MDT is not just about repeated end range movements: static positioning and mid range movements are all part of the spectrum of force progressions.
MDT is not just about the intervertebral disc: Although it serves as one model of joint derangement, other postulated mechanisms are frequently discussed including: joint inclusions, fat pads, loose bodies, capsular impingements, etc for both the spine and peripheral joints as applicable.
MDT does not ignore biopsychosocial influences: Although a positive mechanical response (such as centralization) can sometimes trump “yellow flag” indicators, fear avoidance behaviors and other biopsychosocial influences are always considered and dealt with by education and graded exposure to movement where necessary.
MDT does not exclude manual therapy: Although we take a “hands off” approach first, mobilization and manipulation are all part of the continuum of force progressions. We focus primarily on education and self directed treatments first in order to reduce dependency and empower the patient to control their symptoms; however, sometimes patients are not successful in reducing their own pain in the initial stages. It is at this time we consider the use of our hands. However, use our hands in order to foster greater success of the patient treating themselves. We put our hands on, only to take them off again.
MDT is not just about the spine: The concepts of assessment and classification can be applied to the peripheral joints as well.
As a brief summary, MDT is a classification system. It seeks to differentiate between mechanical and non-mechanical influences of pain and functional limitation by using mechanical loading strategies and assessing both the patient’s subjective response and any mechanical changes.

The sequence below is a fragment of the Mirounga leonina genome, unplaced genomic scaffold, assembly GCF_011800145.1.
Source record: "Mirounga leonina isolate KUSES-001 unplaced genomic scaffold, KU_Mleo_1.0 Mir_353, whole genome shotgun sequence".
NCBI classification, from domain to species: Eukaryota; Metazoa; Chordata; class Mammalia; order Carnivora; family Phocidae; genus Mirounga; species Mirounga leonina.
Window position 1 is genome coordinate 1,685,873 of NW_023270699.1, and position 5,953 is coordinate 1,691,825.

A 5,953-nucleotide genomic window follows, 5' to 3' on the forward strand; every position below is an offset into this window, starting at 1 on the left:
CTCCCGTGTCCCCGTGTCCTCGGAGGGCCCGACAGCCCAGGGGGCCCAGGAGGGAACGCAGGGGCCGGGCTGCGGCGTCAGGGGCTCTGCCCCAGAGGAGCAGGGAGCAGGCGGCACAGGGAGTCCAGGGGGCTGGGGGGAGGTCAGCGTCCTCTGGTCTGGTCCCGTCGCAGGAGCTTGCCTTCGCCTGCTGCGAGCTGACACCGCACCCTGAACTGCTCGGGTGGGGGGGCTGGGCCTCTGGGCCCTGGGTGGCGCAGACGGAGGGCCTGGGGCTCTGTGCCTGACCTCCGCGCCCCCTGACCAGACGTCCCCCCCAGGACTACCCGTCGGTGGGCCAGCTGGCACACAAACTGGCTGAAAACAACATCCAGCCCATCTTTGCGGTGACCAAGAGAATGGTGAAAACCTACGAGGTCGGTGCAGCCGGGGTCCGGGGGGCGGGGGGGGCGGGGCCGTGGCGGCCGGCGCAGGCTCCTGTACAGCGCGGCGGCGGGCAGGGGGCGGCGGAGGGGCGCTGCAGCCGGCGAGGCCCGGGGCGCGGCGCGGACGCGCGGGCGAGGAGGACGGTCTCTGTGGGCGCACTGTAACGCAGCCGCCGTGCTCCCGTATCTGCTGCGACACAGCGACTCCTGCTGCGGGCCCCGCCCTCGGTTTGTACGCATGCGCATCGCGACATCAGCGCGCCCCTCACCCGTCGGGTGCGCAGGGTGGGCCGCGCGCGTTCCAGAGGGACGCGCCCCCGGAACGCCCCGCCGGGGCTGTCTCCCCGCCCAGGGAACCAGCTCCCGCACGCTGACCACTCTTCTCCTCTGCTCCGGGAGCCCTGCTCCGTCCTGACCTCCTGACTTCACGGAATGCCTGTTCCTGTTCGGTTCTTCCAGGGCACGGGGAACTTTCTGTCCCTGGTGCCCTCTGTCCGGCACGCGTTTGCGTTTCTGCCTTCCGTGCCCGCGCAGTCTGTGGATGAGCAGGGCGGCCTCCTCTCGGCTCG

The main 3 mechanical syndromes are derangement, dysfunction and postural syndromes.
Although the intervertebral disc serves as one model for mechanical influences of spinal pain, other influences are recognized. MDT focuses on patient education and empowerment in order to promote self directed treatment, reduce fear, and promote function. In part 2 of this series, we will describe the syndromes in more detail and offer “Pearls of Wisdom.”
Thanks Christie, great post! One thing that I wanted to also mention was a book that you can read for more information, Rapidly Reversible Low Back Pain. The book has been discussed here in the past, is a quick read, and I think is pretty cheap (~$10) on Amazon. I thought it did a good job talking about MDT, including it’s origin. My favorite story was the discovery of extension exercises for low back pain, check it out if haven’t already.
Have you heard these misconceptions? Did this post surprise you? What other questions do you have about what MDT is?
Christie Downing, PT, DPT, Dip. MDT, ICLM Christie works at Alexian Brothers Rehabilitation Hospital in Elk Grove Village, IL. She specialize in musculoskeletal care as well as lymphedema management. She is a MDT credentialed provider and student in the Diploma level of MDT, focusing primarily in MDT in both spine and extremity problems.
Photo credit toyourhealth